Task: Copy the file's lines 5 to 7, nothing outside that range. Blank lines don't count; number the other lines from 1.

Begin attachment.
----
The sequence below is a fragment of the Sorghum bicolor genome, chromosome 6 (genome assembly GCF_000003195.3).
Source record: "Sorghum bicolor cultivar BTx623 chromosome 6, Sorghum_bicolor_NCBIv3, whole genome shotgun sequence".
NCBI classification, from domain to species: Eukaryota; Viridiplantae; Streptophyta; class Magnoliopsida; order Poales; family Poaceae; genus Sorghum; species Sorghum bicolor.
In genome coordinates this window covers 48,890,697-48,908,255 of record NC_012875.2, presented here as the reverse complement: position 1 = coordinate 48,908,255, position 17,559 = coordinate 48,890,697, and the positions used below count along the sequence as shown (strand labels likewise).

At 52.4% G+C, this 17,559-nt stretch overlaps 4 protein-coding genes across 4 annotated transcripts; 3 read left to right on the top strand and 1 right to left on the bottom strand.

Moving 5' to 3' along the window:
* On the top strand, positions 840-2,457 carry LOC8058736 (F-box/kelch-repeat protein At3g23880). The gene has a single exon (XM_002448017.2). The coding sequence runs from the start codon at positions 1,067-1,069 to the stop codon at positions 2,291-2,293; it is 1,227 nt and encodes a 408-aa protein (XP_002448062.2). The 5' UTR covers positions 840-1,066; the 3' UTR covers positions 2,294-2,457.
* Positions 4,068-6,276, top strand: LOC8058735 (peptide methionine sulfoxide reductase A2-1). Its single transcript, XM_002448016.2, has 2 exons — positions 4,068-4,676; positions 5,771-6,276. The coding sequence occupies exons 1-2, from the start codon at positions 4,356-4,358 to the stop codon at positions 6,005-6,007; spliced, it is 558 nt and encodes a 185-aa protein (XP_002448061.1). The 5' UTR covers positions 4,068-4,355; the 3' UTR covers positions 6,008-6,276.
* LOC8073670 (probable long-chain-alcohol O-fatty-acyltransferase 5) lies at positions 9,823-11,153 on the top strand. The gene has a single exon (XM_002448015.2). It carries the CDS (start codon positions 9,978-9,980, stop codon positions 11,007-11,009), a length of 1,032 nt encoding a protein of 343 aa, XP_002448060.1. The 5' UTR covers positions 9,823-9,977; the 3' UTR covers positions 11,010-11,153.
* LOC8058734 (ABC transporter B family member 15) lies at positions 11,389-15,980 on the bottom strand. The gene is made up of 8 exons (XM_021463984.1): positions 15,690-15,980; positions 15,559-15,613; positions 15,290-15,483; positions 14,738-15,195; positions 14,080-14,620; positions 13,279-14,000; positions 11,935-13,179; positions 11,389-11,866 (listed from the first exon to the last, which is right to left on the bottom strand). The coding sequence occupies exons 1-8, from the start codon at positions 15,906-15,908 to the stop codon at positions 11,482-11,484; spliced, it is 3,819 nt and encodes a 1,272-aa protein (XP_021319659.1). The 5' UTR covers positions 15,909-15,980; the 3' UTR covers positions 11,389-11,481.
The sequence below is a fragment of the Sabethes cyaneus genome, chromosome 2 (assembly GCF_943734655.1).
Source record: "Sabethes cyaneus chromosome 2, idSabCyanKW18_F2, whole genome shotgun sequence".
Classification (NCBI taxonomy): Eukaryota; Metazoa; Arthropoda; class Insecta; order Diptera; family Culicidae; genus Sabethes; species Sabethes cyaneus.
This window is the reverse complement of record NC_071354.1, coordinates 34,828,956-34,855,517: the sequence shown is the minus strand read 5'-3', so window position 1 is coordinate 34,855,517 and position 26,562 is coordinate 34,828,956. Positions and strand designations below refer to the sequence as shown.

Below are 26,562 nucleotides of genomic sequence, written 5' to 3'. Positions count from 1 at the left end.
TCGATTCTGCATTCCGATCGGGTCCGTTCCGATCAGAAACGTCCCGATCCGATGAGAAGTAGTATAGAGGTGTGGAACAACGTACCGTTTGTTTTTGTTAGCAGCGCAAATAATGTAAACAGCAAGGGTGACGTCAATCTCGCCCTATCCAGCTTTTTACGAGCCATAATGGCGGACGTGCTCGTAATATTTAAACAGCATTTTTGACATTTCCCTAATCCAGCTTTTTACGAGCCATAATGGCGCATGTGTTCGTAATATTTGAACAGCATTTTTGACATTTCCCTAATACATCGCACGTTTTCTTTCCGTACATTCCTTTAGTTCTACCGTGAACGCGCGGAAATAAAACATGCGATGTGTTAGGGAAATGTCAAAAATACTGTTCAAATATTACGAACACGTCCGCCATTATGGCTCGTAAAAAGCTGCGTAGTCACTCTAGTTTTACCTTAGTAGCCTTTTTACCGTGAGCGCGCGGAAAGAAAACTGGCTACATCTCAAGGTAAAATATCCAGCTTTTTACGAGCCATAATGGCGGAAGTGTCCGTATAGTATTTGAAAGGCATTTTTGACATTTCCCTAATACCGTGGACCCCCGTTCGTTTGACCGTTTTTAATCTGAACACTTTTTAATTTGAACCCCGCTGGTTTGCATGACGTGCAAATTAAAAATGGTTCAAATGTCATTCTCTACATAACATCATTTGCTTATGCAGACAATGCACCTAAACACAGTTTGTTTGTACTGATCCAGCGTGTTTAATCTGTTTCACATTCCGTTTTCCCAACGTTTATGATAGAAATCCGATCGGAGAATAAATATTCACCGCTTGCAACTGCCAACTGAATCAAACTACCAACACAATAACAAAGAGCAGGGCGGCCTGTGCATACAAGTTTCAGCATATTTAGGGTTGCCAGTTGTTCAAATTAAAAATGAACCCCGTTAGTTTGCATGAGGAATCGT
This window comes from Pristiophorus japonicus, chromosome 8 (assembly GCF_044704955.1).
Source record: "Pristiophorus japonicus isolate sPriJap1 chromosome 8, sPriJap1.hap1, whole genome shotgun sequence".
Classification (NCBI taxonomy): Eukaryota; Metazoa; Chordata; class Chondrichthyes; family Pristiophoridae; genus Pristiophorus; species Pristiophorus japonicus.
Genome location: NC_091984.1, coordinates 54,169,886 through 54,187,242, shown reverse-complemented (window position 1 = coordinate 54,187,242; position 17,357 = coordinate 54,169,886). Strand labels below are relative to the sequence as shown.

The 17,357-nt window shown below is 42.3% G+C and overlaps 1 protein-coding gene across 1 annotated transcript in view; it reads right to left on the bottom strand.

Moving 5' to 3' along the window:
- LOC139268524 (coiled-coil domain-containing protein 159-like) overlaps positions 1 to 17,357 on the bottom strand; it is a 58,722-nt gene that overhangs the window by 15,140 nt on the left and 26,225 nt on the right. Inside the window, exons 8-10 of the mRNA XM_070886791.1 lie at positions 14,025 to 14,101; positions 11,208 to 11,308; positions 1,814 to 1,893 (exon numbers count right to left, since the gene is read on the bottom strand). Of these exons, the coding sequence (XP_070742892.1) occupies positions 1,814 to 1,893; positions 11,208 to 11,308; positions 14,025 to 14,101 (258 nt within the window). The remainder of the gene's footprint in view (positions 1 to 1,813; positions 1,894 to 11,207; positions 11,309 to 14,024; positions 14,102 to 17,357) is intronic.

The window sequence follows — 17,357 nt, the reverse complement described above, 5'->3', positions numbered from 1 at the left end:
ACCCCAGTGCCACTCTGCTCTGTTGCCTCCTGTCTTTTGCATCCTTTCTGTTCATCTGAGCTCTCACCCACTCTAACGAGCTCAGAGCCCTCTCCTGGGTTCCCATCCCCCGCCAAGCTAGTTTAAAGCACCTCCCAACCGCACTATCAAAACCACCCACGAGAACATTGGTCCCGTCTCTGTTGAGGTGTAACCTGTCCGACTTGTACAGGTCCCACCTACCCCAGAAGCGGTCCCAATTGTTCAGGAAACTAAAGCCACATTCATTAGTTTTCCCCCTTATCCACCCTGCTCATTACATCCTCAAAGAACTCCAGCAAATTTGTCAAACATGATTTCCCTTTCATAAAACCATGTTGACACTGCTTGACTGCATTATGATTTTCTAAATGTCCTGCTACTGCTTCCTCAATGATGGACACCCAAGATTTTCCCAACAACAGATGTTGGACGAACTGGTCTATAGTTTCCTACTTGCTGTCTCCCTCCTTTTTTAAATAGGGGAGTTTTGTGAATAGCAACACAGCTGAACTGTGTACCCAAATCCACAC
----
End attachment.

At 52.4% G+C, this 17,559-nt stretch overlaps 4 protein-coding genes across 4 annotated transcripts; 3 read left to right on the top strand and 1 right to left on the bottom strand.

Moving 5' to 3' along the window:
* On the top strand, positions 840-2,457 carry LOC8058736 (F-box/kelch-repeat protein At3g23880). The gene has a single exon (XM_002448017.2). The coding sequence runs from the start codon at positions 1,067-1,069 to the stop codon at positions 2,291-2,293; it is 1,227 nt and encodes a 408-aa protein (XP_002448062.2). The 5' UTR covers positions 840-1,066; the 3' UTR covers positions 2,294-2,457.